GSBS Student Publications

Title

Cell-mediated delivery of brain-derived neurotrophic factor enhances dopamine levels in an MPP+ rat model of substantia nigra degeneration

GSBS Program

Biochemistry & Molecular Pharmacology

Publication Date

1996-03-01

UMMS Affiliation

Graduate School of Biomedical Sciences; Neuroregeneration Laboratory

Document Type

Article

Disciplines

Life Sciences | Medicine and Health Sciences

Abstract

Brain-derived neurotrophic factor (BDNF) promotes the survival of fetal mesencephalic dopaminergic cells and protects dopaminergic neurons against the toxicity of MPP+ in vitro. Supranigral implantation of fibroblasts genetically engineered to secrete BDNF attenuates the loss of substantia nigra pars compacta (SNc) dopaminergic neurons associated with striatal infusion of MPP+ in the adult rat. Using this MPP+ rat model of nigral degeneration, we evaluated the neurochemical effects of supranigral, cell-mediated delivery of BDNF on substantia nigra (SN) dopamine (DA) content and turnover. Genetically engineered BDNF-secreting fibroblasts (approximately 12 ng BDNF/24 h) were implanted dorsal to the SN 7 days prior to striatal MPP+ administration. The present results demonstrate that BDNF-secreting fibroblasts, as compared to control fibroblasts, enhance SN DA levels ipsilateral as well as contralateral to the graft without altering DA turnover. This augmentation of DA levels suggests that local neurotrophic factor delivery by genetically engineered cells may provide a therapeutic strategy for preventing neuronal death or enhancing neuronal function in neurodegenerative diseases characterized by dopaminergic neuronal dysfunction, such as Parkinson's disease.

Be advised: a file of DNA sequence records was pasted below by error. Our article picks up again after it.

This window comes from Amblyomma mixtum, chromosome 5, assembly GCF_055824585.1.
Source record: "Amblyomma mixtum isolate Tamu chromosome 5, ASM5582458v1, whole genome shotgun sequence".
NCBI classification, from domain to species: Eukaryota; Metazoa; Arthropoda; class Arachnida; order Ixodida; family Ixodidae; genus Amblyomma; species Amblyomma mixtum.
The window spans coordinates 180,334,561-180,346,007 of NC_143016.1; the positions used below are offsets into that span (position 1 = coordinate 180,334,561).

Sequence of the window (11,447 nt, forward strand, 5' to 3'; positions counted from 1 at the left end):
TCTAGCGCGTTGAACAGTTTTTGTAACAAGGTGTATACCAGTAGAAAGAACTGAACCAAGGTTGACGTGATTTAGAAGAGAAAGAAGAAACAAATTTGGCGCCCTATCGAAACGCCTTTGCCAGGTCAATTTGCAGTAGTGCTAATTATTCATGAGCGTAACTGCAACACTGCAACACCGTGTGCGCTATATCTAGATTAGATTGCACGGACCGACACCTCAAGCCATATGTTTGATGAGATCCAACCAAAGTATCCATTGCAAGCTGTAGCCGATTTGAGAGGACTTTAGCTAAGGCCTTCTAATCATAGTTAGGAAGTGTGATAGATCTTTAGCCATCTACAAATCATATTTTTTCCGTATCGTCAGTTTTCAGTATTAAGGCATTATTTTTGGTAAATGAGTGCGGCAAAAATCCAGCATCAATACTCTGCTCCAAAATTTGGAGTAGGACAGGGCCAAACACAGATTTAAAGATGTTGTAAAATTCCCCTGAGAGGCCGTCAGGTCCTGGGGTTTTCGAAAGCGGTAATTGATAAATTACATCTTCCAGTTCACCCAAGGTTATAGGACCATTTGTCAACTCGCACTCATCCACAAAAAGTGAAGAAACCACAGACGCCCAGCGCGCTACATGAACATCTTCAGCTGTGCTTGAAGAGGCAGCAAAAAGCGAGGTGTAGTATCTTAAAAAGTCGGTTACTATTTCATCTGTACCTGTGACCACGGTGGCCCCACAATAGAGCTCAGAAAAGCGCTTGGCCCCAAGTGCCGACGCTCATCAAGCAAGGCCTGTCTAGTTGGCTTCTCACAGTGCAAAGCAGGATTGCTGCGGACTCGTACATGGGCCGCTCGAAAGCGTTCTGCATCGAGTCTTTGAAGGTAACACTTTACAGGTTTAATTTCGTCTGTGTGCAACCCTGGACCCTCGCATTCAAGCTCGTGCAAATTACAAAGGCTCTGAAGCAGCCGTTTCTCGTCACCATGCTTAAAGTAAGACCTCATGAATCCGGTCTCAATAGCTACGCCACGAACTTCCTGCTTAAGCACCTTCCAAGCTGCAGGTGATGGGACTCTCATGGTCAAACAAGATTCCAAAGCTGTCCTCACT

Source

Cell Transplant. 1996 Mar-Apr;5(2):225-32.

Journal/Book/Conference Title

Cell transplantation

Related Resources

Link to article in PubMed

PubMed ID

8689033

Share

COinS